Ecuador bets on a mining boom, at the expense of nature | Interamerican Association for Environmental Defense (AIDA) Skip to content Skip to navigation
9 September 2019

In southeast Ecuador, in the heart of its Amazon, stands an imposing mountain massif that stretches more than 160 kilometers in length: the Condor Mountain Range, which, once largely unknown, retains an expansive intact and unexplored territory.

In this area of vital importance for life, science and conservation, an open-pit copper mine known as the Mirador project, with an expected lifespan of 30 years, began operating in July.

The launch of the project marks the beginning of large-scale mining in Ecuador, with which the government intends to sustain the economy and leave behind its dependence on oil.

This is a sad novelty because large-scale mining involves the risk of enormous environmental damages, which are most serious in ecosystems of great biodiversity and proximity to water sources such as the Condor Range, where indigenous and peasant communities also live.

This impulse toward extractive activity contradicts the progress made in 2008, when Ecuador was the first country in the world to recognize the rights of nature in its Constitution.

As the Amazon burns in flames, and takes our future with it, Ecuador has a responsibility to change course. The nation must serve as an example for other countries of the Amazon Basin, and the world, of the effective protection of the rainforest and those who depend on it.

The resources we must conserve

"This country lacks resources."

Based on these words, the Mirador project and the presence of the mining industry in Ecuador has been intensified without precedent. They were said by spokespersons of the Chinese company Ecuacorriente (in charge of the mining concession) and echoed, in turn, by government representatives.

But what will happen to the biodiversity and environmental services of the priceless Condor Range?

These Amazonian mountains protect cloud forests and páramos (high mountain wetlands), both natural carbon sinks. They are home to more than 2,000 species of flora, including one of the few carnivorous plants in Ecuador, and hosts 613 species of birds. According to studies, there are another 2,000 plant species to be discovered in this unique environment.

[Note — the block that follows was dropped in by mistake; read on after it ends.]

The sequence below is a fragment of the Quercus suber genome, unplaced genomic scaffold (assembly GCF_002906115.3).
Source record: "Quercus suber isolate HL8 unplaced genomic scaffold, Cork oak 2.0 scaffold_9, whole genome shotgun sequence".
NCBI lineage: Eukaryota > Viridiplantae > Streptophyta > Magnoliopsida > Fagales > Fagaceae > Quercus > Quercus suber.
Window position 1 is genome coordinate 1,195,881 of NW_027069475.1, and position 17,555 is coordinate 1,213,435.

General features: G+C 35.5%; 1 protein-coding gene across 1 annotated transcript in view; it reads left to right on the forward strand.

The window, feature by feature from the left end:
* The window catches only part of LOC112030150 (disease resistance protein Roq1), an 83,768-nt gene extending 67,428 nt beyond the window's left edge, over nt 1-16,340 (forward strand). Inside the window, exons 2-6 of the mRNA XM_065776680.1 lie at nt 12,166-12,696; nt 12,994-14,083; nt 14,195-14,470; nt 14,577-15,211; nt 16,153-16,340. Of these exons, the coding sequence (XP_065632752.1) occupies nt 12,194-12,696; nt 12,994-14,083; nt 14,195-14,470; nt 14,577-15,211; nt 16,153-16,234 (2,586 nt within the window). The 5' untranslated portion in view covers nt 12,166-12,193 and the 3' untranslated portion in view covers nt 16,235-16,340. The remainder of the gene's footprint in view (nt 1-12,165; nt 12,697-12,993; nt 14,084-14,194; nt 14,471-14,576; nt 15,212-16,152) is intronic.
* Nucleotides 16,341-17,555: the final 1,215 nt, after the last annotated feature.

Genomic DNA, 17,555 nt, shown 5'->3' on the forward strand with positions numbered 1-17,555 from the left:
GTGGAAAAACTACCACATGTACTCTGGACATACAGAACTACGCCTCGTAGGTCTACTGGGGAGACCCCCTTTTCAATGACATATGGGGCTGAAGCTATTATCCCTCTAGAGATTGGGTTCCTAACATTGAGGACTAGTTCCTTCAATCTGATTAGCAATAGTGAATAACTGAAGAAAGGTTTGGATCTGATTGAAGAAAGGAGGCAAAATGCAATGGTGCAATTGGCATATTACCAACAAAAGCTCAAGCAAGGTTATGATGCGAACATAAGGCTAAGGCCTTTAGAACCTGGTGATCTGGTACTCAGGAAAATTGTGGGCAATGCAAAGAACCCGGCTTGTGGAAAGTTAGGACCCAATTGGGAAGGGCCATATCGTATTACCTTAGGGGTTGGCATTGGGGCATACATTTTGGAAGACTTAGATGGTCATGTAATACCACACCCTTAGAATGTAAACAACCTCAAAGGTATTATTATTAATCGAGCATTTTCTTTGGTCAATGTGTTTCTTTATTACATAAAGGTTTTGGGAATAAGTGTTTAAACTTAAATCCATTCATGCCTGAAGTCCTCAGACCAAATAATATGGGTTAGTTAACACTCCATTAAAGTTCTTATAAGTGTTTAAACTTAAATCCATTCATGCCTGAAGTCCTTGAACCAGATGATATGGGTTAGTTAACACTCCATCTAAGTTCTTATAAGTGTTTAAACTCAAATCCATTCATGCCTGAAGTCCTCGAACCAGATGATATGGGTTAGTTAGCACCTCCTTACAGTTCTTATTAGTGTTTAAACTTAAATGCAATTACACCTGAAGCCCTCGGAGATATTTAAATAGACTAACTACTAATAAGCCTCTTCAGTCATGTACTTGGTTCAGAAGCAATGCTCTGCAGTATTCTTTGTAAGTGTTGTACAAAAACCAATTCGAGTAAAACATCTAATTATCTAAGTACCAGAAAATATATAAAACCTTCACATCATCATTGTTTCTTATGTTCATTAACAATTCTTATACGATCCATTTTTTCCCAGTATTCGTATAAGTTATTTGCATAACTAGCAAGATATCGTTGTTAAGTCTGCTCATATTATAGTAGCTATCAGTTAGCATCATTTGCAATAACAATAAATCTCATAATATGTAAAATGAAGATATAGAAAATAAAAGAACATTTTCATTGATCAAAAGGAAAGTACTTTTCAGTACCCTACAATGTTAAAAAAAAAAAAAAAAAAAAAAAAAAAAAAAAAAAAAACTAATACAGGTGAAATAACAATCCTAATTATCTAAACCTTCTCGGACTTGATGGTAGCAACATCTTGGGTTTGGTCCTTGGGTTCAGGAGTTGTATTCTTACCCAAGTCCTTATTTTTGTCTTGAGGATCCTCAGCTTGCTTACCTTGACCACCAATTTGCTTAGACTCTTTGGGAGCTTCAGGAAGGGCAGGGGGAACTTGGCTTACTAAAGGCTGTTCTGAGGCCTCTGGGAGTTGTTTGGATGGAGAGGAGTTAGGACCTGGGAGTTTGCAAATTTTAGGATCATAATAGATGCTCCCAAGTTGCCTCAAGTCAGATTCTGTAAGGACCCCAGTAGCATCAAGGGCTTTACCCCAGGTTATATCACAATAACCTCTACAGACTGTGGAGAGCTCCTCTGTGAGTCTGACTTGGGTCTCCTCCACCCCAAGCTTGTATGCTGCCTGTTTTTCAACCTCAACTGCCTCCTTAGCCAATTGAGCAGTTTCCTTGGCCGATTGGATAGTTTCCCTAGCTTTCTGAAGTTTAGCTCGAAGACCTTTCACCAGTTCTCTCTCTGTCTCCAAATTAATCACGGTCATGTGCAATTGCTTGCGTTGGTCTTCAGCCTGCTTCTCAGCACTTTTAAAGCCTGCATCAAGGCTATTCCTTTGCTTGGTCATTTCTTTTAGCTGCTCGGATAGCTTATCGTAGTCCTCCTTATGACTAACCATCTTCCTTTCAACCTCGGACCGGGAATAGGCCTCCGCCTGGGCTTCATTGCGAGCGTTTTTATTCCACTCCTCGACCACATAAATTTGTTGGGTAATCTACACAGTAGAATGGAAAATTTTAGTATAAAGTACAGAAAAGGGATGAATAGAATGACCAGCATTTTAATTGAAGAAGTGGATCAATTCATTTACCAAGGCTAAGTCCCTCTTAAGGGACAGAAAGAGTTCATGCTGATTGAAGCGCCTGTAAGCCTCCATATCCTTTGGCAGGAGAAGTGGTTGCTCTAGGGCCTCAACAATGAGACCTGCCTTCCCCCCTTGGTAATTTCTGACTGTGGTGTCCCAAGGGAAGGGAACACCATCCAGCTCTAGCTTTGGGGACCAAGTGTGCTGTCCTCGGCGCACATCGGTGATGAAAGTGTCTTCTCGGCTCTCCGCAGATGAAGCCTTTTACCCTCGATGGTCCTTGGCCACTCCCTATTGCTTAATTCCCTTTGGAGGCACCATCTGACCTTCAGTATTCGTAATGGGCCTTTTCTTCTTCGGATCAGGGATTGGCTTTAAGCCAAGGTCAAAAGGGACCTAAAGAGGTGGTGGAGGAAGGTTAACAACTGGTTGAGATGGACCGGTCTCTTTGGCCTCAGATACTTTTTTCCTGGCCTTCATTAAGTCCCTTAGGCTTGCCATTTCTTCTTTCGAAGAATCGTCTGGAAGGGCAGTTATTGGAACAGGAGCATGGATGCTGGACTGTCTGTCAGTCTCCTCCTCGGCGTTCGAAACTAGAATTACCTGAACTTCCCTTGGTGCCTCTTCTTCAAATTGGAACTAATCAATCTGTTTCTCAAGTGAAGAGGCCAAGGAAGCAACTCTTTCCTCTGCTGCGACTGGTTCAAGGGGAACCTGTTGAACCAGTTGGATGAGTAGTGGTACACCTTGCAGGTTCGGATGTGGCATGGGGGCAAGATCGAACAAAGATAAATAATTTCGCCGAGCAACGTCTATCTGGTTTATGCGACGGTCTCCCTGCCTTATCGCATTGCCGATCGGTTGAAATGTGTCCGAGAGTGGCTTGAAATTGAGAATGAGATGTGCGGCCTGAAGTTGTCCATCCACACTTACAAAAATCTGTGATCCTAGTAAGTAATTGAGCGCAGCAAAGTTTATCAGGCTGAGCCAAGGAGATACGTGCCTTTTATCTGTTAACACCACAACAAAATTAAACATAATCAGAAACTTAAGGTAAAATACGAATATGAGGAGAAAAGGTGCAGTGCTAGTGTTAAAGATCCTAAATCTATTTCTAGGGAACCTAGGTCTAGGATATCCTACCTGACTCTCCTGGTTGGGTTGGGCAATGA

It is there that excavations of 300 to 500 meters deep will be carried out to access subsoil minerals, and where risky dams will be built to deposit tons of waste.

The damages are already occurring. The company confirmed that 1,422 hectares of forest have been cleared for the project. And local organizations have denounced serious legal and constitutional violations surrounding the project.

The discourse of large profits in store for the country from the exploitation and sale of subsoil resources has gained strength in recent months. Official data shows that currently 7.5% of the territory is concessioned for mineral exploration, and the government is analyzing the granting of new concessions. By 2020, the government plans to have a map of the new areas where mining will be permitted.

These plans ignore the perpetual impacts of large-scale mining, including impacts on the landscape and damage to water quality. In the case of Mirador, the project has already caused the diversion of the Tundayme River, just to name one of its impacts, recognized as irreversible by the company itself.

"Be coherent, stop using cell phones and bicycles and other objects made from materials extracted from the mines," challenged Vice President Otto Sonnenholzner, one of mining's biggest promoters, to those who oppose the projects. "I propose another challenge: you stop using water and food," replied Yaku Perez, a defender of water and prefect of the province of Azuay.

The above is the clearest metaphor of what is at stake with the blind advance of open-pit mining in Ecuador.

The climate crisis demands a new vision of development

The accelerated move towards large-scale mining in Ecuador means acting negligently in the face of the global climate crisis, which forces us to change our development model this decade in order to achieve the goals of mitigation and adaptation.

The international scientific community warned in 2018 that we only have a dozen years to maintain global warming at a maximum of 1.5°C (with respect to the pre-industrial era) and that exceeding that limit would make the risks of droughts, floods and extreme heat worse.

This requires unprecedented transitions in sectors such as energy and industrial systems.

Boosting large-scale mining is reversing and deepening the development model that has caused the climate emergency. It means destroying natural carbon sinks such as those in the Condor Mountain Range and the Amazon as a whole.

Ecuador can and must take a new step forward. It must, as it did in 2008 with the recognition of the rights of nature, find a development model that effectively respects its obligations to the climate and to human rights.

Ecuador cannot continue to mortgage the present and future of entire communities and ecosystems under the pretext of the immediate and ephemeral profits of mining.

New paths are possible and, above all, urgent.


About the Author

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Javier Dávalos Gonzalez

Javier Dávalos González is the Director of AIDA's Climate Program. He works with AIDA from Quito, Ecuador. He has a background in international relations, human rights, international cooperation, and population and development sciences. He has experience managing programs and projects related to climate change, international environmental law and sustainable development in international, national and civil society entities. He has been a university professor and facilitator of participatory processes and learning communities. 


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